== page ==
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What Understanding and expectations does the audience have if Capulet by the end of Act1? Do you feel that his treatment of Juliet in Act 3 Scene 5 is what we would expect of such a man?

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What Understanding and expectations does the audience have if Capulet by the end of Act1? Do you feel that his treatment of Juliet in Act 3 Scene 5 is what we would expect of such a man? Romeo and Juliet is a play based on two people meeting and falling in love in the city of Verona, but not knowing each other's backgrounds. Once it emerges that they are both from different families who have a bitter feud with each other their, love looks doomed. This gives the play a quite violent background. The date usually given to the play is 1595 which is estimated due to the style similarities of other plays and references to significant events, ''Tis since the earthquake now eleven years,' which people believe it to have happened on the 1st march 1584. Shakespeare was believed to have got the plot of the story from an English poem based on a French poem based on an Italian poem. People saw this as a good idea and saw no reason why this could not be done since there were no copyright laws in the 16th century. Even though the play is based in Italy, Verona, the attitudes of the characters towards love and marriage are those of Shakespearian England. ...read more.


Here he tells Paris that he will only consent to the marriage if she (Juliet) agrees. For the times what Capulet said would be quite surprising since normally they would not give the daughters a choice who they married it would be decided by the father and the husband to be. At this point you would say he was a good father, respecting Juliet's wishes towards the choice of her husband. By looking at this scene it would have changed the audience's perception of Capulet, and they would have seen more of a sensitive side to him. When you see Capulet at the party he is trying to work the crowd and crack jokes to get everyone in the party mood. 'She I'll swear hath corns.' He seems in a good mood and trying to impress the crowd wanting to spread his good mood to the other guests. 'You are welcome, gentlemen. Come musicians play.' Also here he was telling musicians to play. It gave the impression he wanted to be in control of everything that was going on. Later on in the scene he sees one of his cousins that he has not seen in a while, they start debating when was the last time they met. 'Capulet: How long is't now since last yourself and I were in a mask.' ...read more.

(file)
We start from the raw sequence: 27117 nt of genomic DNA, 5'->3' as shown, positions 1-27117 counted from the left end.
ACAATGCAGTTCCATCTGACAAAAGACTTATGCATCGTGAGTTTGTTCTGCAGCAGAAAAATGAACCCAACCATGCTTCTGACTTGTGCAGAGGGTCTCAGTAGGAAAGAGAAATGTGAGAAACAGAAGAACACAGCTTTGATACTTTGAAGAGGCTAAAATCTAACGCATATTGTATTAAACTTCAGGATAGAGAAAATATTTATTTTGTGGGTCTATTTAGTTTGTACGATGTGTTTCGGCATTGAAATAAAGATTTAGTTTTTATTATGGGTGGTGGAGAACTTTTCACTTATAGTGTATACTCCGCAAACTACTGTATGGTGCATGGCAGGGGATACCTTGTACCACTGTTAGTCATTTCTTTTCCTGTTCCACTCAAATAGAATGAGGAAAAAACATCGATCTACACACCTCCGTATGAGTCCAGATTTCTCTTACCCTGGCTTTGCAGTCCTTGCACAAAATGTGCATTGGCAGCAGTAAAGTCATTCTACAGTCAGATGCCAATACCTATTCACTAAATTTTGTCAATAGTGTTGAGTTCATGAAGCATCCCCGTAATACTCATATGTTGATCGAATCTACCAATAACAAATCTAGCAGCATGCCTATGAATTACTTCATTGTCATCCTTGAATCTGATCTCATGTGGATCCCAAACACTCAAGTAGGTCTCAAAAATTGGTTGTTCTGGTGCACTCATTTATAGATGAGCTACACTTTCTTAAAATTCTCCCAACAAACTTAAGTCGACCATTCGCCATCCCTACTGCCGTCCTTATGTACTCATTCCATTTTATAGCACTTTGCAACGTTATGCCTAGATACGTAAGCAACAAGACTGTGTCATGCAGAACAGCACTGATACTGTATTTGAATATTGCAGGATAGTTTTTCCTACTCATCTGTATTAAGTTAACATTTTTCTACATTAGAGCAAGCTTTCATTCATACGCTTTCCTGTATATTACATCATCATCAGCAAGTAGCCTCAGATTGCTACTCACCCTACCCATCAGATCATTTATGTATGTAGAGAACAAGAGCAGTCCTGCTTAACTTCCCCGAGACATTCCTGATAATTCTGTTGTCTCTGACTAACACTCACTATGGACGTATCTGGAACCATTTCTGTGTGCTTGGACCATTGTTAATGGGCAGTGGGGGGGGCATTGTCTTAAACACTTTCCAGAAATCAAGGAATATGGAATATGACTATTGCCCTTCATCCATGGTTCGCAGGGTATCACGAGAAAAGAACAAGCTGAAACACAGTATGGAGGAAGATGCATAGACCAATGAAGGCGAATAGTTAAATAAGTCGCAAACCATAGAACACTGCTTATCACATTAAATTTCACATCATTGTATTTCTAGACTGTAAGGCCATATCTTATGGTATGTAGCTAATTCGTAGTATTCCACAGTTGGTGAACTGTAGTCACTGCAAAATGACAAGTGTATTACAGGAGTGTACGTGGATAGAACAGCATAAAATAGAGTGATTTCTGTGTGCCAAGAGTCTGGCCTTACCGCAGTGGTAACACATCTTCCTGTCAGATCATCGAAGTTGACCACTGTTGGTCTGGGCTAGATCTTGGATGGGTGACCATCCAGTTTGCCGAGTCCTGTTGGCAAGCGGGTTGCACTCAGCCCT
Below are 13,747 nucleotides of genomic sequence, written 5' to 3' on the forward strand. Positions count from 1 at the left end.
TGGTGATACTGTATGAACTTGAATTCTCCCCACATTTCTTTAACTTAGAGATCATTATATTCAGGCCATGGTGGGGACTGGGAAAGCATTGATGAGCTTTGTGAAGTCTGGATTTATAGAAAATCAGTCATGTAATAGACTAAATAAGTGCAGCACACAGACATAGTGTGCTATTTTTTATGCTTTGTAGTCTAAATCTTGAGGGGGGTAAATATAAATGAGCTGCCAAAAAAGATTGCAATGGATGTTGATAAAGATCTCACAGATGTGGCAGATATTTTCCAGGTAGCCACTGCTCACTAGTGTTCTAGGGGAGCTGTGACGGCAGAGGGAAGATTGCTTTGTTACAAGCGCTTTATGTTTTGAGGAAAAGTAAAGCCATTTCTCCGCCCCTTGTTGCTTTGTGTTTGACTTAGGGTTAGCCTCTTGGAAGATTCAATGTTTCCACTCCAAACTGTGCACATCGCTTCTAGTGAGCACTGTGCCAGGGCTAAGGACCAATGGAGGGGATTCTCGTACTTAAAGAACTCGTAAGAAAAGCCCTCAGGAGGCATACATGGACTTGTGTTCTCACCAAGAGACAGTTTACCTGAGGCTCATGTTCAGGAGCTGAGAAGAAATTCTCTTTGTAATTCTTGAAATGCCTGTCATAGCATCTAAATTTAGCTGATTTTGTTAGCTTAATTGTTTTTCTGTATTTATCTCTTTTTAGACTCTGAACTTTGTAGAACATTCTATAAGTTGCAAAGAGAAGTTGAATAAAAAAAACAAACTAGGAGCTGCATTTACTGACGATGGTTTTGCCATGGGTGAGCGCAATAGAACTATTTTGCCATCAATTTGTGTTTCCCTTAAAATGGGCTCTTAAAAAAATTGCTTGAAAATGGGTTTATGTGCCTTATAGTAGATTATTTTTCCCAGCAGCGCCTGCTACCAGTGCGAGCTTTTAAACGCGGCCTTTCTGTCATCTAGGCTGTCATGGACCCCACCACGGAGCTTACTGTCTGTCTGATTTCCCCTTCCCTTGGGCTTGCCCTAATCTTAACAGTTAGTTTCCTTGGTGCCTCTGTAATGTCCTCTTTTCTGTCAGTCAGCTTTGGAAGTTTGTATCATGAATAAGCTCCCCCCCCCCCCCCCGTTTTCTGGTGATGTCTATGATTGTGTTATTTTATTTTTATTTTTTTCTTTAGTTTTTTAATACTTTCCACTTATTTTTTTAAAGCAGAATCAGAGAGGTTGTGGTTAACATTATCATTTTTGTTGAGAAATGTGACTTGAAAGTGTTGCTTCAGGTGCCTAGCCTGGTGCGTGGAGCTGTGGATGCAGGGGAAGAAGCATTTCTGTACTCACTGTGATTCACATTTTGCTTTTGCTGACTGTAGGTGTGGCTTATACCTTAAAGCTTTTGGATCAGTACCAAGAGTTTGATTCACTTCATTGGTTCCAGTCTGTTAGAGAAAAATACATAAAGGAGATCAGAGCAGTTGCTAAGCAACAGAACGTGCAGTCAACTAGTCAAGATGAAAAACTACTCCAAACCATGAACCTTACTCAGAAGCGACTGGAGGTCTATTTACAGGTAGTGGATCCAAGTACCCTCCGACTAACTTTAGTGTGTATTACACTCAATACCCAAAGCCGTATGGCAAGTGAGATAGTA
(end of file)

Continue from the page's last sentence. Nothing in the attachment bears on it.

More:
'I will make a desperate tender of my child's love.' This is what Capulet announces saying he will take the risk and offer Juliet's love to Paris. He has made the decision because he feels Paris is a noble man and can offer Juliet a lot. This is why he expects her to be overjoyed. 'She shall be married to this noble earl.' This him emphasising what he truly thinks of Paris. When Capulet goes to see Juliet she is crying he believes these tears for Tybalt who had recently been killed. He speaks to her. 'What still in tears? Evermore showering?' I see this as him trying to cheer her up ready for the "good news" but to some people that could be a sign of impatience or annoyance. When he is finished speaking to Juliet he turns to his wife and says, 'Have you delivered our 'decree'?' Using the word decree it gives the impression that the decisions is final, not like what he said to Paris. But he was expecting her to be overjoyed but she wasn't. 'Not proud you have, but thankful you have.' She was trying not to make her father too irate by saying that she did not want to marry him but was thankful for the thought. This could suggest that she mite be scared of what her father could do to her, due to the power he has. ...read more.

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